The Pool House is an expansion and renovation of an existing pool structure located within a private residential estate in Dutchess County. The existing structure was deteriorating from condensation moisture and corrosion due to poor engineering and construction methods. The owners eventually decided to reconstruct a new pool house that would utilize some of the old structural foundations while radically changing its aesthetic and engineering standards. More
The new “wet” area, expanded to accommodate a larger pool, is housed within a roof structure made of custom fabricated steel T-beams spanning 46 feet. Each beam is uniquely shaped to meet the low roof slope while defining a uniform ceiling plane. The skylight beams are “kinked” up to create an uninterrupted profile to the roof structure. Acrylic panels spaced 4” on center between the beams give a luminous feel to the ceiling while allowing moist air to move freely under the steel decking. By doing so, moisture can move freely to the roof steel decking eliminating a ceiling cavity that can allow condensation problems.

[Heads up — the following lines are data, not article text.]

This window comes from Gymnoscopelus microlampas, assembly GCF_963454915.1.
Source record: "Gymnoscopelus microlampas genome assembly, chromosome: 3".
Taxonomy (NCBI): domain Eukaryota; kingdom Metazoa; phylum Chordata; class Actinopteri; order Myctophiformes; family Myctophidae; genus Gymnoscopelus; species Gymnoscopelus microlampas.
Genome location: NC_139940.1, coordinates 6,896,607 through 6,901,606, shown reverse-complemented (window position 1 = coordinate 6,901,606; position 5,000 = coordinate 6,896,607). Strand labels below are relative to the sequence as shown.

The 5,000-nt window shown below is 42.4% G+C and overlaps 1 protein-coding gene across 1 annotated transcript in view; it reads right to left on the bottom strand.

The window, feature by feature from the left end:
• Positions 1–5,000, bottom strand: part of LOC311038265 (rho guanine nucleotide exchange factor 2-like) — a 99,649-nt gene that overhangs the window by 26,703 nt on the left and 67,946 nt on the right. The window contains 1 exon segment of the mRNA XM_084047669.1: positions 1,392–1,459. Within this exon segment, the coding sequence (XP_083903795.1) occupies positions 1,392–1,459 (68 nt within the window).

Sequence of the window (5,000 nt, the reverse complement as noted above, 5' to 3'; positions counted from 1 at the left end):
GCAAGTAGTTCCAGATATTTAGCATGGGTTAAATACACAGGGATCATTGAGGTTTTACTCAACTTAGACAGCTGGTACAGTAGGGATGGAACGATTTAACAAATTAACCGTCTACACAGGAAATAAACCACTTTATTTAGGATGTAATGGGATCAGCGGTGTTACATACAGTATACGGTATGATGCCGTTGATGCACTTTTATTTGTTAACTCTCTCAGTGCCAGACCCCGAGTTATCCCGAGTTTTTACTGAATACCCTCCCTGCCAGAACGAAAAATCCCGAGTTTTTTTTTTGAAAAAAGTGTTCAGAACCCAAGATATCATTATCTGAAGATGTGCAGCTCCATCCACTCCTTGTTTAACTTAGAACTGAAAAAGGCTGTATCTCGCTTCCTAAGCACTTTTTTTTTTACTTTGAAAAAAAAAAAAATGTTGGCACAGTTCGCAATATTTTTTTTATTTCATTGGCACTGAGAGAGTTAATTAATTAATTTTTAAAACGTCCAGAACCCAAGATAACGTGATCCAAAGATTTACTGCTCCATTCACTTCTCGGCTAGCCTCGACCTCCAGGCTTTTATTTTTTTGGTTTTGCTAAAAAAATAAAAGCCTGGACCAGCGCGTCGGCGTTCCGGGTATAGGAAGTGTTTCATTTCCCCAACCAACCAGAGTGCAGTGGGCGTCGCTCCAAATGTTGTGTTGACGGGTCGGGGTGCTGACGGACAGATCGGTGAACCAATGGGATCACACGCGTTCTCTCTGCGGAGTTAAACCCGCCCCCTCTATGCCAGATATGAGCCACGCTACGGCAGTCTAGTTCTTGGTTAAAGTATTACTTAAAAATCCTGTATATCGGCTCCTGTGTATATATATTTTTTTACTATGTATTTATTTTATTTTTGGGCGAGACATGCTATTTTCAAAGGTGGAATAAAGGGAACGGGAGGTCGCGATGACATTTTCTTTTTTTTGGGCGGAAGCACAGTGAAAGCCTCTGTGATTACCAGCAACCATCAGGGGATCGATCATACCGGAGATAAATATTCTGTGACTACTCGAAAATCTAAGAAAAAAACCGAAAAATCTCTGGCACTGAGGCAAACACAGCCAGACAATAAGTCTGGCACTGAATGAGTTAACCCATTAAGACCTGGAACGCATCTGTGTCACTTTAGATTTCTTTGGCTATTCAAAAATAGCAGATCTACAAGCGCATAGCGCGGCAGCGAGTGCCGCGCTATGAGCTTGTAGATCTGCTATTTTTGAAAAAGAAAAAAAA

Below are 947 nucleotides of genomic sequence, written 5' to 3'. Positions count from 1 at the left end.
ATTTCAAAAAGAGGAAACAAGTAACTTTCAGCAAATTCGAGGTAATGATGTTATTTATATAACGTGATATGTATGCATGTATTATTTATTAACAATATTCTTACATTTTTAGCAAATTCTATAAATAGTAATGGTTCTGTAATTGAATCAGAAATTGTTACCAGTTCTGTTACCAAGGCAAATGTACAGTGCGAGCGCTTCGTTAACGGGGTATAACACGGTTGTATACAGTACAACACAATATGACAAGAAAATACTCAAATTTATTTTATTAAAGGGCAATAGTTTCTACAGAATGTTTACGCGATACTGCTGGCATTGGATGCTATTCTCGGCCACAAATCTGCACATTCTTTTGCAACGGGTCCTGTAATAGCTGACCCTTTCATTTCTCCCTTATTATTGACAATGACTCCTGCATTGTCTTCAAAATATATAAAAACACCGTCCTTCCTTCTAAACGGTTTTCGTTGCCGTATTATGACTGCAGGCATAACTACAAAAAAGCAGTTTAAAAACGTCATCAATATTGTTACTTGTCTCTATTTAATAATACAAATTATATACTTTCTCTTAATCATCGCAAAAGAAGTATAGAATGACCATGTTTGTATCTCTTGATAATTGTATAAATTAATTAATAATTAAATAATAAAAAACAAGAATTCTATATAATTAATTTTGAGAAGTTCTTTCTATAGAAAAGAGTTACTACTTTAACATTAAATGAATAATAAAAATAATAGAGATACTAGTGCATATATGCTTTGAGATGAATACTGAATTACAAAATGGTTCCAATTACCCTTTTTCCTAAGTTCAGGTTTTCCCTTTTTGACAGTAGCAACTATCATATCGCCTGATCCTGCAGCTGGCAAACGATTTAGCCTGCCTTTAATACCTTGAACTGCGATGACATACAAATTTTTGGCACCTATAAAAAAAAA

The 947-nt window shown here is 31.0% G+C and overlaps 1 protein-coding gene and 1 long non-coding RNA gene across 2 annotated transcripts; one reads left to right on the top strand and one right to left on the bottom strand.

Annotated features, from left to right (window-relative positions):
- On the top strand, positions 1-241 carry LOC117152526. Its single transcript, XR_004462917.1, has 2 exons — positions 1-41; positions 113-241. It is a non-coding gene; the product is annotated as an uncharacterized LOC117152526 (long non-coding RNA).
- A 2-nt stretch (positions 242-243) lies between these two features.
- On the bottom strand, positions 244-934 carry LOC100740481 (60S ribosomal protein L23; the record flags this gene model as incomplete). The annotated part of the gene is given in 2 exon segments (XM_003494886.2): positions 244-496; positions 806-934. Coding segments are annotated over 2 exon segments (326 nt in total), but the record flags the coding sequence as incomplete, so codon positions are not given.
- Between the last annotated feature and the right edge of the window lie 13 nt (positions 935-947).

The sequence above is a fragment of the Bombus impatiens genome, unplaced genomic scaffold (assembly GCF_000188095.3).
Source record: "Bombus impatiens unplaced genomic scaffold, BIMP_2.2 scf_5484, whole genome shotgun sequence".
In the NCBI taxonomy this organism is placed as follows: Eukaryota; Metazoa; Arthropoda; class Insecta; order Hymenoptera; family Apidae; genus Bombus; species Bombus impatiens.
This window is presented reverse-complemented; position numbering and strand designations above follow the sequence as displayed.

All the new mechanical systems are located in a double height space in the low building that was formerly the squash court. Primary ducts buried under the pool deck feed a continuous floor grill following the perimeter of the glass wall. Additional heat is provided by fin tube piping hidden in the upper fascia, behind the glass wall. There is also radiant floor heating throughout the. In unison, these heating networks will maintain the pool at a constant 55% relative humidity and 85 degrees. Exhaustive Dynamic Thermal Modeling simulations were run to establish zero to minimal condensation on key envelope elements such as the skylights and curtain wall mullions.
As part of the design approach to expose cavities to moisture vapors, the stone wall facing the pool is constructed with open joints allowing air to pass freely to the vapor barrier. The vertical, white marble slats within this wall articulate this engineering approach while creating a softly lighted design feature.
The low building has been reclad with slate panels that match the pool deck and terrace. A new green roof provides storm water retention while also creating a landscaped element visible from the main house.